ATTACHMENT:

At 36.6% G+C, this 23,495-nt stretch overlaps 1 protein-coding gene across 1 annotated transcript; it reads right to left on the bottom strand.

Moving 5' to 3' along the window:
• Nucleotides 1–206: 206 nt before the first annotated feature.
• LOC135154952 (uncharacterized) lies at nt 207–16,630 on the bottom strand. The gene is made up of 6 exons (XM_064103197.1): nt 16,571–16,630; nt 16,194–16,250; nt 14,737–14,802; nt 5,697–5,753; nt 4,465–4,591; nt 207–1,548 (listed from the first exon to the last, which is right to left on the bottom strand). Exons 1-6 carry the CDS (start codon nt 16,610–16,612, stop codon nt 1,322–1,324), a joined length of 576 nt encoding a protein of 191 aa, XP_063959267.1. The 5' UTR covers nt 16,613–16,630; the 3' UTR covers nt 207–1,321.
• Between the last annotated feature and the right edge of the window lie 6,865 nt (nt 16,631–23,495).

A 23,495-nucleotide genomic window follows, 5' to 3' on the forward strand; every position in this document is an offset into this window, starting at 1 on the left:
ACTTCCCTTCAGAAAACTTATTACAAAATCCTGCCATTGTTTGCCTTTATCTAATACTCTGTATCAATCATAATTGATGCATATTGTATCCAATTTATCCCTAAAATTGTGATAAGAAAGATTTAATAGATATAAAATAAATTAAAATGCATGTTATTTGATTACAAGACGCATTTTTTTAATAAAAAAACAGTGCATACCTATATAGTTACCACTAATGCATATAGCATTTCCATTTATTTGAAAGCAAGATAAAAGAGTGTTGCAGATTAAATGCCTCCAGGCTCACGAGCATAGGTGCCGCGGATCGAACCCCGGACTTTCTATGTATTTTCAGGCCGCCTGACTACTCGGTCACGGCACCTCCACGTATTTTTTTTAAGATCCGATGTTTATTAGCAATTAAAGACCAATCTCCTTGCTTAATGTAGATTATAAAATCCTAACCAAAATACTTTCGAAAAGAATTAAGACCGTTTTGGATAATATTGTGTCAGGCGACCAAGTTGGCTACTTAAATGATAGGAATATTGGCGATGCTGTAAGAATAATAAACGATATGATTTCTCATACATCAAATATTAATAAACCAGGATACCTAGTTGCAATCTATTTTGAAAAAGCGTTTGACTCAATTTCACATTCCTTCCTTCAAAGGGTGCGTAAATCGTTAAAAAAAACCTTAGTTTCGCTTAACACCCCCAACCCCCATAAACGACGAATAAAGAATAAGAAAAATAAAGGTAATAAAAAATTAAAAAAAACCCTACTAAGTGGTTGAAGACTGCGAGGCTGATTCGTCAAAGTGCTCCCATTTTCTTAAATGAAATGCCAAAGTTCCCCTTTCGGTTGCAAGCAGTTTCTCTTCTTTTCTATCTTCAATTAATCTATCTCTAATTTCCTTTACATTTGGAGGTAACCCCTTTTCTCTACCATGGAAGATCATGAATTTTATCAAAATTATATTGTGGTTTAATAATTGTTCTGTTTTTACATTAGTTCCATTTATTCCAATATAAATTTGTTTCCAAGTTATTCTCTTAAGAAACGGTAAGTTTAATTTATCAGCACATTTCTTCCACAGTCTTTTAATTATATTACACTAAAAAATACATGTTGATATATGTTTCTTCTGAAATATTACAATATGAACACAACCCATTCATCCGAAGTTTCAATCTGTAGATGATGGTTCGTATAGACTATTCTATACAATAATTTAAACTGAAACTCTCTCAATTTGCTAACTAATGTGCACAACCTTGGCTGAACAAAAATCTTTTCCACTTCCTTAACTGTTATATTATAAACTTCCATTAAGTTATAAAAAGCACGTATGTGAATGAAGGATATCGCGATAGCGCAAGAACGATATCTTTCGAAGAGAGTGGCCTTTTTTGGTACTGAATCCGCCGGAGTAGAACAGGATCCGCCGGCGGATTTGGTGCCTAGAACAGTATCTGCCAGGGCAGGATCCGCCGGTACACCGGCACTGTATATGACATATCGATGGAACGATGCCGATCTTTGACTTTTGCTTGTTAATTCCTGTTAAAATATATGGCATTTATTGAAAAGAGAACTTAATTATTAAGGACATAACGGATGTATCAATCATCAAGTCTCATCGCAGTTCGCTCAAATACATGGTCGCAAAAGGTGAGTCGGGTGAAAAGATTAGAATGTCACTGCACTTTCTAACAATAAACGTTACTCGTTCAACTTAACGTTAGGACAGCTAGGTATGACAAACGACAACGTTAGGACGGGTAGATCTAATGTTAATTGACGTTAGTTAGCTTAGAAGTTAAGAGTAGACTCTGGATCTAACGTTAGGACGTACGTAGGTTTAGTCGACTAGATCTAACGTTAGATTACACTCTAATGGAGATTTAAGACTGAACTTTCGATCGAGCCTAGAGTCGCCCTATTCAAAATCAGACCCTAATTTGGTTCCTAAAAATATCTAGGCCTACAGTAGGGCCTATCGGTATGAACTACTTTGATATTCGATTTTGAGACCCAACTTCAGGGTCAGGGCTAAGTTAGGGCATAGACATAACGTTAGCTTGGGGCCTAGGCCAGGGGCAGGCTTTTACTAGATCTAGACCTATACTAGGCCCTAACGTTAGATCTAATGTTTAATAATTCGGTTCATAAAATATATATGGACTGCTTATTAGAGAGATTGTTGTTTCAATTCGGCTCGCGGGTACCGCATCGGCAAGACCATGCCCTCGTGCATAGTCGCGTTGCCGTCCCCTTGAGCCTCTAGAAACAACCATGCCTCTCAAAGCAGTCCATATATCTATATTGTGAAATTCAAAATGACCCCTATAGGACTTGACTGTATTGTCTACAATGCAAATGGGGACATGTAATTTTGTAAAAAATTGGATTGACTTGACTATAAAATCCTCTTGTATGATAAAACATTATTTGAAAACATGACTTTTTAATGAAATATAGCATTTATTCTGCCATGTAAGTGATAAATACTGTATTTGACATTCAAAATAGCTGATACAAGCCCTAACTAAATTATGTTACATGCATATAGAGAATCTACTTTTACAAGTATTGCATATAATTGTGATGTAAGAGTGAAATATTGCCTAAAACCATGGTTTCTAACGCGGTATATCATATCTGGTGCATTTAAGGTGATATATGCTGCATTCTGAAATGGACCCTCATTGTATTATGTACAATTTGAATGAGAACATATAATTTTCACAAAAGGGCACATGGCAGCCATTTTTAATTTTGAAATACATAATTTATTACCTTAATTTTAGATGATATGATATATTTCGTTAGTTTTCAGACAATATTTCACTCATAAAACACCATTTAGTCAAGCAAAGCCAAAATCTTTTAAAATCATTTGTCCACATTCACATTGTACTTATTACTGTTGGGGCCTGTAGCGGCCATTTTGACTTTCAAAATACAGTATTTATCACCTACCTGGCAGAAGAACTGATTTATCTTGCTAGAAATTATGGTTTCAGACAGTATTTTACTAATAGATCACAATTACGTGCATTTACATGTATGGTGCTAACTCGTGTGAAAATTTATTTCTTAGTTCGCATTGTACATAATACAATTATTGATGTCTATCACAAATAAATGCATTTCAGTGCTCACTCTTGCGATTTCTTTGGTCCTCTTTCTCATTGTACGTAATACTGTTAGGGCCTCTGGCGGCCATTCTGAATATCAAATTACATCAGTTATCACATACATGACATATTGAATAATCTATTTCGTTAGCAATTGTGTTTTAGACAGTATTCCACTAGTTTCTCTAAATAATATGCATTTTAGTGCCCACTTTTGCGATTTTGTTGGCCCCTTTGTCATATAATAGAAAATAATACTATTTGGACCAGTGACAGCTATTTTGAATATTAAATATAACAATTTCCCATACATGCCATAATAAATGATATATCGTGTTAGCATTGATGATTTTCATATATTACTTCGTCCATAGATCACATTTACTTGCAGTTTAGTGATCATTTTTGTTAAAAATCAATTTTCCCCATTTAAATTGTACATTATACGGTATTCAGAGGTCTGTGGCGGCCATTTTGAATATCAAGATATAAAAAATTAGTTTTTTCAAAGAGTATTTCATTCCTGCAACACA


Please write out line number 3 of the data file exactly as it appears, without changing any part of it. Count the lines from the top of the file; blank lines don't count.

• Nucleotides 1–206: 206 nt before the first annotated feature.